So, the way I figure it, that title’s either going to get some people to inhale sharply because they’re shocked or offended I would pair those words together, it’s going to generate some emails to me, or it will just sit out here in Internetland, unread and twiddling its symbolic thumbs.
Either way, this post is going to be about me holding up a mirror to myself while trying not to blink or turn my head away in shame. If you can relate, pull up a chair. I’ll put a pot of coffee on, there’s some beer in the fridge, and a bottle of wine in the cupboard. We can stay and chat for a while.
Let’s get one thing out of the way first and foremost: I am NOT using the term “aborting” with the, sadly, all-too-commonplace connotation that it has today. The use of the phrase “aborting” here comes from the more (for lack of a better term) classical description: Noun: the act of terminating a project or procedure before it is completed; or Verb: terminate before completion; cease development; die.
You could just as easily call this “leaving God,” but let’s be honest: we leave God all the time. We leave Him when we choose to undertake an activity that we know we shouldn’t be involved in. We leave Him when we decide to get all prodigally in our attitude and actions. Leaving God is something that many of us are all-too familiar with doing, sometimes on a regular basis, and with little remorse.
Aborting God? That’s a different action altogether.
Think about the military movies that you may have seen where, after days, weeks, or months of training and preparation, something goes unexpectedly wrong in the mission, and the call is made to abort. Nine times out of ten, there’s some tense dialogue about how this is the one and only chance to do whatever it is that they’ve set out to do, just before the hero makes the tough choice to either pull out (complete with dramatic music playing in the background) or s/he decides to just blaze on ahead, regardless of the orders or advice they’ve been given to let it go.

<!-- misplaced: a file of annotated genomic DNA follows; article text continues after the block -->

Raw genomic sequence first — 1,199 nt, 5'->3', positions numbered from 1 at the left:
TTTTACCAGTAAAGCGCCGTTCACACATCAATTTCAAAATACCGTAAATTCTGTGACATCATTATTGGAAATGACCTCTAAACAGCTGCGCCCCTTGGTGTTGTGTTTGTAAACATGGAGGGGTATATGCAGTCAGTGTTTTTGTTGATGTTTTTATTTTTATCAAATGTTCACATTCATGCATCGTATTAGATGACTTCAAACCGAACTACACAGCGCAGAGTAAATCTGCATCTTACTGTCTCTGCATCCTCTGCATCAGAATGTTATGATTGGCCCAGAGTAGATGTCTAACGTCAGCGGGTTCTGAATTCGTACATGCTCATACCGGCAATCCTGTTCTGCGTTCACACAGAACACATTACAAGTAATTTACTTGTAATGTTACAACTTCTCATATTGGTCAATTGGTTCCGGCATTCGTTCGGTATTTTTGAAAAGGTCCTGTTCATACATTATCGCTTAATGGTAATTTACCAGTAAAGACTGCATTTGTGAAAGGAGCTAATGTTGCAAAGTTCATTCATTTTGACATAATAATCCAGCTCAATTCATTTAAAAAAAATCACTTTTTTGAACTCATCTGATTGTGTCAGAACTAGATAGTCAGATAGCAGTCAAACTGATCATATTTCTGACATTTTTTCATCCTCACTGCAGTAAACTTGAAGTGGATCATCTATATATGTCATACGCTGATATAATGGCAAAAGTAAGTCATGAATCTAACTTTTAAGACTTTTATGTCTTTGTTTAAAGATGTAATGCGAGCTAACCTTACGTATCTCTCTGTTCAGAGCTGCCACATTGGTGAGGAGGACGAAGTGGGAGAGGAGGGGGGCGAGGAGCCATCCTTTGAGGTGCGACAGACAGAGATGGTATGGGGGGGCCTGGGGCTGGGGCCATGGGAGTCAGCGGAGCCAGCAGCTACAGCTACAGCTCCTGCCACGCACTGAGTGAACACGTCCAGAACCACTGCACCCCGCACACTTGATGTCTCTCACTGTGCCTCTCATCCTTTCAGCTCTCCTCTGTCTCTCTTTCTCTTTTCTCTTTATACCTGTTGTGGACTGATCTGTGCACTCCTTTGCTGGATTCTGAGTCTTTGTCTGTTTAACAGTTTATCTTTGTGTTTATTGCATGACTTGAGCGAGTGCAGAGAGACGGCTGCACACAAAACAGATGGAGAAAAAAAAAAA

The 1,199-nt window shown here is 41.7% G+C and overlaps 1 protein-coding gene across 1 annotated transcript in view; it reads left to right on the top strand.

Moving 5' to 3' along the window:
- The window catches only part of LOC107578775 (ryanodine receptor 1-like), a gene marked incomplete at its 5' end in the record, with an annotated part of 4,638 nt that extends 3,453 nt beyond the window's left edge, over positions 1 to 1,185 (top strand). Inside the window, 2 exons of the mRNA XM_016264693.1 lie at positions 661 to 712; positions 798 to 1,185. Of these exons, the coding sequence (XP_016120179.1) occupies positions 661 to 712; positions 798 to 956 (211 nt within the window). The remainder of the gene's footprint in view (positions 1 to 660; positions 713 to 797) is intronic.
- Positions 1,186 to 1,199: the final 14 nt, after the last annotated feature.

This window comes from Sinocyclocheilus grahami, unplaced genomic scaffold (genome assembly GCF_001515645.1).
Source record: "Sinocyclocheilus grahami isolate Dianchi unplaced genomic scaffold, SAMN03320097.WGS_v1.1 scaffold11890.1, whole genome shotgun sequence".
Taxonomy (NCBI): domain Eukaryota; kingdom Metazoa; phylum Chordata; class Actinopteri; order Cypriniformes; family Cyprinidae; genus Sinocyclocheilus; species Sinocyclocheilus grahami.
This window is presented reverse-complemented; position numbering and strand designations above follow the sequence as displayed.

I was thinking about this in my own life after I made a comment to a friend about how the church he is working for was looking for a way to pull out of a long-term commitment they have made, thereby aborting God (based on the description under “noun” listed above) and what He might have in store long-term.
How many times have spent days, weeks, or even months of preparation (usually, but not always, this involves prayer of some sort) for an event or decision, and then…boom. Something happens. Something I didn’t prepare for occurs. Something doesn’t go according to plan. In my marriage. In my job. In praying that I be healed of something. In praying that my dad doesn’t die. In praying that some cup set before me can just be taken from me. The tension rises, the dramatic music cues up in the back of my mind, and I utter a full-strength Jack Bauer “DAMMIT!” before…I abort the mission. I abort the long run.
I abort God, and what He might want to show me about the mission, the life, I am to walk through. I terminate my heart before completion. I cease development.
I die. And not to myself, which – spoiler alert – is what we are called to do. I die in my arrogance, I die in my willingness to be flexible.
I die in my ability to be the brave hero, wiling to keep on keeping on, when all the world around me says to abort the mission. I die in my ability to see and have faith in the unseen, and to trust.
I need to be stronger, no matter the cost, no matter the “inconvenience” to me, to have the faith see whatever I am called to do to full term.
The situation itself may be beyond my control, but mow much I am willing to allow my faith in God to dictate my actions is God is well within my ability to control.
In the interest of at least trying to see IF anyone reads this stinking blog of mine (and I know you do, you silent little stalkers you), feel free to (a) leave a comment below, or (b) send me an email. Maybe what you have to say is similar to a struggle that some other anonymous reader might be going through.
And you can learn that you are not alone.